Too handsome, famous and well-connected for his own reputation.
By Reviewed by David Kusnet
Sunday, May 23, 2004; Page BW03
The Life and Times of Sargent Shriver
By Scott Stossel. Smithsonian. 761 pp. $32.50.
At the age of 88 and suffering from the early stages of Alzheimer's, R. Sargent Shriver is as well known for being President John F. Kennedy's brother-in-law and California Gov. Arnold Schwarzenegger's father-in-law as he is for being the father of the Peace Corps, Job Corps, Head Start and the Special Olympics.
In spite of his accomplishments, Shriver has often been labeled a "lightweight." His good looks, family connections, aura of celebrity and super-salesmanship all were burdens as well as blessings, conveying the impression that he lacked the political instincts and intellectual capacity to win power on his own and wield it with authority.
In this lengthy but lively biography, the journalist Scott Stossel explains in exhaustive detail how Shriver translated vague mandates to found an international service program and wage war on poverty into the creation of some of the most successful social programs of the past half-century. He fought for the independence of his new agencies, saving them from being swallowed up by existing government bureaucracies. He made sure they would not be merely pilot projects, understanding that only large-scale efforts would capture the public imagination. Thus, he enrolled more than 500,000 children in Head Start during its first summer, so that, as he shrewdly said, "No Congress and no President can ever destroy it."
Long before the label was fashionable, Shriver was a neoliberal skeptic of big government, launching and leading federal agencies that avoided bureaucratic bloat and enlisted the energies of youthful volunteers, community activists and the business community. His approach to government arose out of his religious faith and his experiences in business, civic activism and local government, including service as president of the Chicago Catholic Interracial Council and the city's Board of Education. By the time two successive presidents asked his advice, Shriver had developed ideas about the importance of community action, early childhood education, vocational training for troubled teenagers and opportunities for young people to immerse themselves in the cultures of other countries.
Shriver's public life was also shaped by his family life. In 1946, while wooing Eunice Kennedy, Shriver received a job offer from her father, Joseph P. Kennedy. It evolved into an apprenticeship with a multimillionaire whose machinations rivaled those of Donald Trump today. Shriver would manage the elder Kennedy's Merchandise Mart in Chicago, marry Eunice, work in John F. Kennedy's senatorial and presidential campaigns and assist the Kennedy family's charities. But, Stossel contends, John, Edward and especially Robert Kennedy never fully accepted their brother-in-law as a brother in arms.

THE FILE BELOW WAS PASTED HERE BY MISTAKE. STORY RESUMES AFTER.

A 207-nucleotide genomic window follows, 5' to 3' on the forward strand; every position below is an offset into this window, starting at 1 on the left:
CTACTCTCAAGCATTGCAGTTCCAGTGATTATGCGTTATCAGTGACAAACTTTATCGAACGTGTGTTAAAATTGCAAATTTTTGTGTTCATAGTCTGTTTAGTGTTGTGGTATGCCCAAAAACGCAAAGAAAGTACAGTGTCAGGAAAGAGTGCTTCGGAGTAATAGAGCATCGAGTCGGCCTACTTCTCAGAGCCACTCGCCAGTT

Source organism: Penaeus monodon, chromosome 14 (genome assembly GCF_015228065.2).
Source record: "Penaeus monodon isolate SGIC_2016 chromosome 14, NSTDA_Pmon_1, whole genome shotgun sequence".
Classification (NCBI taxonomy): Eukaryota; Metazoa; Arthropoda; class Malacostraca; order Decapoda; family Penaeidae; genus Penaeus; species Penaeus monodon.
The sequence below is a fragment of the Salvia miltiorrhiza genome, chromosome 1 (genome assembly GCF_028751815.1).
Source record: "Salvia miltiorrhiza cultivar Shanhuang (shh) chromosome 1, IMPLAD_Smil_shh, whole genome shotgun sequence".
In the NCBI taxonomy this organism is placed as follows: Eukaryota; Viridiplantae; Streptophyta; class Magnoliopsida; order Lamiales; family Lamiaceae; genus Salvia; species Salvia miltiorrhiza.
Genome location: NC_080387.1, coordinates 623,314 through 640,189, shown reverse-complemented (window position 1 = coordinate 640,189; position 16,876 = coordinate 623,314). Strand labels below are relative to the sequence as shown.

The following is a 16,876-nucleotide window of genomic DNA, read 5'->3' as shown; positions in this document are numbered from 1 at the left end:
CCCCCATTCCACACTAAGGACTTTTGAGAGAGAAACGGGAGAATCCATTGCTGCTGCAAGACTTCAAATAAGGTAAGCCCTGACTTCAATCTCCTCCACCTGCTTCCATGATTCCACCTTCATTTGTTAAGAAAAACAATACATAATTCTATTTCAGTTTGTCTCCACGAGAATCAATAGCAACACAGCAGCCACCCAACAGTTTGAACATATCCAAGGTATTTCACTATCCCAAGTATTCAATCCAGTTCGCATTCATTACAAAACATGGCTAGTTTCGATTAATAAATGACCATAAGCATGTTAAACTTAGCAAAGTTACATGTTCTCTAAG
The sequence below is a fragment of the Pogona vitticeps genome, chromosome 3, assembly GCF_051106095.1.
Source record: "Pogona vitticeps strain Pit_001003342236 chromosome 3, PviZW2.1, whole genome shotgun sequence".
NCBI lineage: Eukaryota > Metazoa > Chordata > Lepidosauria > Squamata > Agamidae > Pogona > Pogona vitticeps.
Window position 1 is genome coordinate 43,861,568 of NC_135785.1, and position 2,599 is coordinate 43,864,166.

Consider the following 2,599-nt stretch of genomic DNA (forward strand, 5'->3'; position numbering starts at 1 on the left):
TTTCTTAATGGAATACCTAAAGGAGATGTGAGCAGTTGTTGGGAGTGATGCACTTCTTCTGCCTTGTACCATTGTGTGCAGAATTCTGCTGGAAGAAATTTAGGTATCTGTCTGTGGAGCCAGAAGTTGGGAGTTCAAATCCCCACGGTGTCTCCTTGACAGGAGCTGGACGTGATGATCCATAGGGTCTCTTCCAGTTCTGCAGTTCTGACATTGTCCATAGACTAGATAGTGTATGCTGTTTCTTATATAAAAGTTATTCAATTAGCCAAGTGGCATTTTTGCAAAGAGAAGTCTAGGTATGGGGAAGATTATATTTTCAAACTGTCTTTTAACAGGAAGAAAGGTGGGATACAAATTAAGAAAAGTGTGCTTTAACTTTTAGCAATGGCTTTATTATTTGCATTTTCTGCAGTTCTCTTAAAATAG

Heading the Peace Corps and later the Office of Economic Opportunity from 1961 through 1968, Shriver was caught in the crossfire between Lyndon B. Johnson and the Kennedy family and its allies. Sensing the opportunity to win over one Kennedy, LBJ gave Shriver "the Johnson treatment." When Shriver was creating the Peace Corps, JFK's inner circle wanted to submerge it in the State Department, but LBJ helped Shriver keep it independent.
After Kennedy was assassinated, Johnson reached out to Shriver, who reciprocated, while Robert Kennedy and most of his loyalists were cool to the crude Texan. Thus, Shriver offended some Kennedy family members and supporters who, Stossel writes, vetoed his vice-presidential aspirations in 1964 and 1968.
Stossel exaggerates Shriver's potential as a candidate, maintaining that Hubert H. Humphrey would have won the 1968 presidential election with Shriver as his running-mate. He claims that Shriver would have brought the ticket more "Catholic and ethnic voters," including "a few thousand more votes among the Catholic Poles of Milwaukee." In fact, Humphrey's vice-presidential choice, Maine Senator Edmund Muskie, himself a Catholic of Polish ancestry, ran strongly among blue-collar voters. Four years later, as George McGovern's running mate, Shriver ran a spirited race but was often awkward among working-class voters, famously ordering a Courvoisier in a workingman's bar in Youngstown, Ohio. While Shriver was interested in the inner cities and welcome in rural villages or presidential palaces overseas, he was out of place among workaday Americans and didn't win a single primary when he sought the Democratic presidential nomination in 1976.
He didn't win the White House, but he changed millions of lives. Head Start alone has helped prepare 20 million children to do better in school. Few presidents have accomplished more than the man everyone calls "Sarge." If he was a lightweight or a limousine liberal, we could use many more like him. •
David Kusnet was chief speechwriter for President Bill Clinton from 1992 through 1994. He is a visiting fellow at the Economic Policy Institute and the author of "Speaking American: How the Democrats Can Win in the Nineties."
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